Users, roles, & access control


AirQL currently supports Google as an identity provider. This means that end users with a Google account can be authenticated by AirQL, and access control will be enforced according to their Google identity.

Once authenticated by Google, AirQL will issue OAuth2 credentials that can then be used to authenticate AirQL API requests. In practical terms this means that AirQL is an OAuth2 provider and is compatible with standard OAuth2 client libraries.


AirQL users can belong to any number of roles defined in the UI. These roles are sets of permissions which define access to tables, fields, and rows. Here's an example of three roles being configured on two tables:

Here, role1 has access to all fields in Table2, but no fields in Table1. role2 has access only to field1 on Table1, and field1 on Table2. role3 has access to all fields on both tables.

You can manage a users' roles using the user form accessible from the Users tab in the AirQL UI:

Note the admin role. This role was defined when the base was added to AirQL. Users that are granted the admin role have read and write access to all fields in all tables.

Access control

Field-level access control

Field-level access control for each role is configured in the permissions form accessible from the Tables tab in the AirQL UI. Here's an example of configuring field access for the user role on an Employee table:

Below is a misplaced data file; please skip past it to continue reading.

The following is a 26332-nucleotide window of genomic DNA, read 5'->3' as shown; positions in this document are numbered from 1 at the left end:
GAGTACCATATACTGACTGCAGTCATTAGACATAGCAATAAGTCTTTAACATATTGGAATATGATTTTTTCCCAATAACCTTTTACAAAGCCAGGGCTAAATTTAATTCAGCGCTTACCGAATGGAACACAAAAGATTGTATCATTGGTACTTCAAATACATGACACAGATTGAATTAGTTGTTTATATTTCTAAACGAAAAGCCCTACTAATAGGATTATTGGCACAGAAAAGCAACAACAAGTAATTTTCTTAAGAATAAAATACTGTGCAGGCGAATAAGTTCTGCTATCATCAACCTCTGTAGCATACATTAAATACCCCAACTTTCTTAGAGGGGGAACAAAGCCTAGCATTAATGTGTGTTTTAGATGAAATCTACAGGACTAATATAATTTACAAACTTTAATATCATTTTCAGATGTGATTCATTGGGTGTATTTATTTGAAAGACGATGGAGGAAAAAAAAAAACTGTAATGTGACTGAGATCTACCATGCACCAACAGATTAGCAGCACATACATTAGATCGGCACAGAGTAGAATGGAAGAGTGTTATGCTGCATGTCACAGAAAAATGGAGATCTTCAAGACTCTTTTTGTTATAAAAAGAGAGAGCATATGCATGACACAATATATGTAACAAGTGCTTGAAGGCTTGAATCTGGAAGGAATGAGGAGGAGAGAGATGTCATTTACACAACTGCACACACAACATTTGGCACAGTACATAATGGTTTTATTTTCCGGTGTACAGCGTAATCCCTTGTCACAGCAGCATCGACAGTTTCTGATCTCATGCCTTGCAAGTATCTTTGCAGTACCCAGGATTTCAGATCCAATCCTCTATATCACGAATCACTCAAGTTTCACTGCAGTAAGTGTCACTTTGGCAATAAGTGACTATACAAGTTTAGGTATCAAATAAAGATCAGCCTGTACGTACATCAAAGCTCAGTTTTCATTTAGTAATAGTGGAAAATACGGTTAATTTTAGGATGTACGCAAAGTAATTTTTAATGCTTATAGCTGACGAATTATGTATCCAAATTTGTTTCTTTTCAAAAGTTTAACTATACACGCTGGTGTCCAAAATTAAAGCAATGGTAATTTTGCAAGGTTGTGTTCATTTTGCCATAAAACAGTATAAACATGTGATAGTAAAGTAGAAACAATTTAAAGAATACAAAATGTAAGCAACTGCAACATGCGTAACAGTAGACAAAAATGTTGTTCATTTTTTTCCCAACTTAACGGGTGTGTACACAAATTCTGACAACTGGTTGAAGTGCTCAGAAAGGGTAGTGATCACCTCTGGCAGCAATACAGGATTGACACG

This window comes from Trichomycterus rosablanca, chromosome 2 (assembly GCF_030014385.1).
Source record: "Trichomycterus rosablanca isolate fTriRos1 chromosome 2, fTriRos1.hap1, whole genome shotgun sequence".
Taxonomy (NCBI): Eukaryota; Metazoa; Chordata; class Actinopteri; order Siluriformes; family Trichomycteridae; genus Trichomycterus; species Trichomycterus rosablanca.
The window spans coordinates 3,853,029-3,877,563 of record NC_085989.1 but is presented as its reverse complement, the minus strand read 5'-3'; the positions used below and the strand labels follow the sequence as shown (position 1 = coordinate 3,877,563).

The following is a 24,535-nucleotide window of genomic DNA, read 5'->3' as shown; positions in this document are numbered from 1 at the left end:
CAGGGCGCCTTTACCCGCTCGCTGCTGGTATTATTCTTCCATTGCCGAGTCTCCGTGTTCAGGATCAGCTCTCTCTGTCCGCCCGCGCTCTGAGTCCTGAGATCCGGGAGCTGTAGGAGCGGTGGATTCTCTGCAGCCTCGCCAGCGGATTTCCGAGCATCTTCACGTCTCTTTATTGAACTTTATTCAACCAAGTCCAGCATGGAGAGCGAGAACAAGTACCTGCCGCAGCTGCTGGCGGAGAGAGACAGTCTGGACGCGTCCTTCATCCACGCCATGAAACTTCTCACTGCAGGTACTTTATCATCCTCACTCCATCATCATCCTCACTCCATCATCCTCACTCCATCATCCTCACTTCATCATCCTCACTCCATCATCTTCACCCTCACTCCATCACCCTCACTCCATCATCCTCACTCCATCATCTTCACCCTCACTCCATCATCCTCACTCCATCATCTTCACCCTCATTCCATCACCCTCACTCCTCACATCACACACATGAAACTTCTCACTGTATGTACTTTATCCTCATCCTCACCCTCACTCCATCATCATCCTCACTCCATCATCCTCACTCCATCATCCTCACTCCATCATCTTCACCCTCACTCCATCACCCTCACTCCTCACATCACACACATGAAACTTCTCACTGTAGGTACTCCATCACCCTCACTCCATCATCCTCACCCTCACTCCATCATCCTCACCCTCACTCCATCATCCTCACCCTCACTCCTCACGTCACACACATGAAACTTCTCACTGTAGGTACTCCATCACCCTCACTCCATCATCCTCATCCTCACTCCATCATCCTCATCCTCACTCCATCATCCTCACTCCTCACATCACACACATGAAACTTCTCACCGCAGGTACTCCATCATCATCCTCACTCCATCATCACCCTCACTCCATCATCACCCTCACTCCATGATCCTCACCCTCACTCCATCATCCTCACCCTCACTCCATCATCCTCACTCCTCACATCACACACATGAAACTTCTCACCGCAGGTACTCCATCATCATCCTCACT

Note that granting field access currently means gives grantees read and write access to the field.

When AirQL services an API request, it determines on a field-by-field basis whether the requesting user has access to the fields being requested. As long as the user belongs to a role that has access to a field, then the request will be serviced as expected:

On the other hand, fields that are not accessible to the requesting user will produce GraphQL errors:

Row-level access control

Row-level access control in AirQL can be configured using Airtable formulas. When querying rows from Airtable for a particular table and role, the configured formula will be applied as a filter to the result set. Only the rows for which the formua evaluates to a TRUE will be returned, as shown below:

The filter formula for a particular table and role can be set on the permissions form shown here.

Filter formulas can reference any fields in the table using the usual {Field Name} syntax. They can also use all of the usual formula functions. Additionally, the logged in users' email can be referenced using the special AIRQL_USER_EMAIL field name. This makes it possible to filter out results that aren't associated with the currently logged in user. For example:


This formula would restrict results to those where the Email field matches the logged in users' email address.

In the event that multiple roles have filter formulas configured for a single table, rows in the union of all formulas for the requesting users' roles will be returned.

X-AirQL-Roles header

Since users can be granted multiple roles, and roles may have overlapping or disjoint permissions sometimes you need to override the role that's applied for a particular query.

AirQL accepts an HTTP header called X-AirQL-Roles which should contain a comma delimited list of role names. When applying permissions, only the subset of roles specified in the header that the requesting user belongs to will be considered.

For example, if a user has the user and manager roles, and you wish to fetch only those rows accessible to any user then you would use the header X-AirQL-Roles: user.

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